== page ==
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Kelsey Ritchie, 2018-19 Brumley Fellow

Mar 11, 2021 |

Kelsey Ritchie, a 2018-19 Brumley Fellow with a concentration in our Terrorism and Counterterrorism program, recently participated in a Q&A on her time at the Strauss Center and her work after graduation.

Tell us what you are working on these days. “I work for Deloitte’s government consulting practice. Currently, I am working on a contract with CISA to identify mis- and disinformation about COVID-19, as well foreign influence leading up to the election. In this role, I lead the analyst team and produce daily, weekly, and long-term analysis products for our client. I developed a framework for identifying foreign influence and for identifying inauthentic amplification. I work with several teaming partners, including Graphika and Yonder, to build out network analysis on information campaigns.  

Before this project, I worked directly for a partner at Deloitte to expand our business with Special Operations Command and Central Command. I actually brought in Admiral McRaven to interview for a “thought leadership” piece that Deloitte produced on the future of culture transformation in SOCOM! I also worked on a project for the Office of the Secretary of Defense to design a vendor risk vetting program for any electronic merchandise sold on a military base. I have really enjoyed my time at Deloitte!”

During her year-long Brumley program research project, Kelsey completed a 71-page thesis on recommended U.S. counterterrorism strategy in the wake of the collapse of the Islamic State, including on-the-ground interviews at the International Center for Counterterrorism at IDC-Herzliya. Kelsey was mentored through this rigorous work by Dr. Samy Ayoub, faculty at the Center for Middle Eastern Studies and the School of Law. 

How do you think the Brumley program has helped you in your professional capacity? “The most important skill I gained from Brumley was always to come to a meeting prepared. Have questions ready for the speaker, have your own thoughts gathered, and be fully present. The speaker roundtables that we had taught me this skill over and over again, and it is something I use every day in consulting.”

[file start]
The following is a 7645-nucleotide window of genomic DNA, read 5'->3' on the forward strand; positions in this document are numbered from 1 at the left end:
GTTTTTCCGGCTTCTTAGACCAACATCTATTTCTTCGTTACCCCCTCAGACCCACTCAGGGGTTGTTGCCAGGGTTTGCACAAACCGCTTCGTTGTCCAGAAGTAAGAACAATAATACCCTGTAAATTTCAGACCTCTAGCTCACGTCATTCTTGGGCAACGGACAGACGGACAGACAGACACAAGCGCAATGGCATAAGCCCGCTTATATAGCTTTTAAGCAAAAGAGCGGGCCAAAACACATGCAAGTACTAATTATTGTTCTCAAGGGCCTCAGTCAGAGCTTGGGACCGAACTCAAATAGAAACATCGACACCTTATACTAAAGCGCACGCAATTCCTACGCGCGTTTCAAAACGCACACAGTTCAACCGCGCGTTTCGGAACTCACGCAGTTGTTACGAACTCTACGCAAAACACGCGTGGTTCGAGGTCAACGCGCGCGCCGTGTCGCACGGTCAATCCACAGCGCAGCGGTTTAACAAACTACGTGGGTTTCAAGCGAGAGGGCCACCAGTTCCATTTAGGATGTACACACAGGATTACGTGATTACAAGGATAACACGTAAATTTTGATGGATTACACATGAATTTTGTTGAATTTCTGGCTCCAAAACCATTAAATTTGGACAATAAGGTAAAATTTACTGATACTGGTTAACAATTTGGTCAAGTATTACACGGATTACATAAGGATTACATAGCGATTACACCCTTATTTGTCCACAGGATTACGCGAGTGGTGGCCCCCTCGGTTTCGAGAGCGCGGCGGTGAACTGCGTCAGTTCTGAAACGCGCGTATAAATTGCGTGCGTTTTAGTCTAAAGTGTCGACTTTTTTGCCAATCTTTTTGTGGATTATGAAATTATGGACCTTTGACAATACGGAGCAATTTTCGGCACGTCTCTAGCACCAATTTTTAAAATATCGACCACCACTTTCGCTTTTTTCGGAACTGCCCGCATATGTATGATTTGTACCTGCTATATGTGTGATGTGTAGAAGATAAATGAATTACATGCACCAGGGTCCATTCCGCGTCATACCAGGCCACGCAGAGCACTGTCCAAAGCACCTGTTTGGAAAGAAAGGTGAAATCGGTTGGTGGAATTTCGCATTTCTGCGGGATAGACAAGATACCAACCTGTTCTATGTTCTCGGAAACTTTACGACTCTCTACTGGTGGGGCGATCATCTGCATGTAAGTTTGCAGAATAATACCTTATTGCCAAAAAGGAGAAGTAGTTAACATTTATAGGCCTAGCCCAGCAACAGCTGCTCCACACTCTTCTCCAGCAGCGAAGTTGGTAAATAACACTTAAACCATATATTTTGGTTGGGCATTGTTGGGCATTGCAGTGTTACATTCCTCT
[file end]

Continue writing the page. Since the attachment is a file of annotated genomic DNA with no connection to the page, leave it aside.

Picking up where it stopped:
What are some new things you’ve discovered about yourself post-Brumley or post-graduation? “I discovered that I really, really love school! I miss the chance to learn from experts every day and to have the chance to dig into topics. To compensate, I have joined several young professionals programs in D.C. that host speaker series and provide research opportunities.”  

Anything that you miss about UT? “The Austin food scene is unbeatable.” 

What are the most surprising things about your post-UT career? “Well, spending the first year after UT dealing with a global pandemic wasn’t ever really on my radar. But in all seriousness, I have been most surprised to have the chance to work on election security and foreign interference through my position in the private sector. My current job has made me realize the enormous role that the private sector plays in national security and foreign policy.” 

What advice do you have to our current Brumley fellows? “Come to meetings prepared, choose a research topic that really interests you, and take advantage of the research stipend! I used mine to go to Israel to study interfaith reconciliation and deradicalization programs, and it was one of the most transformative experiences in my life!”

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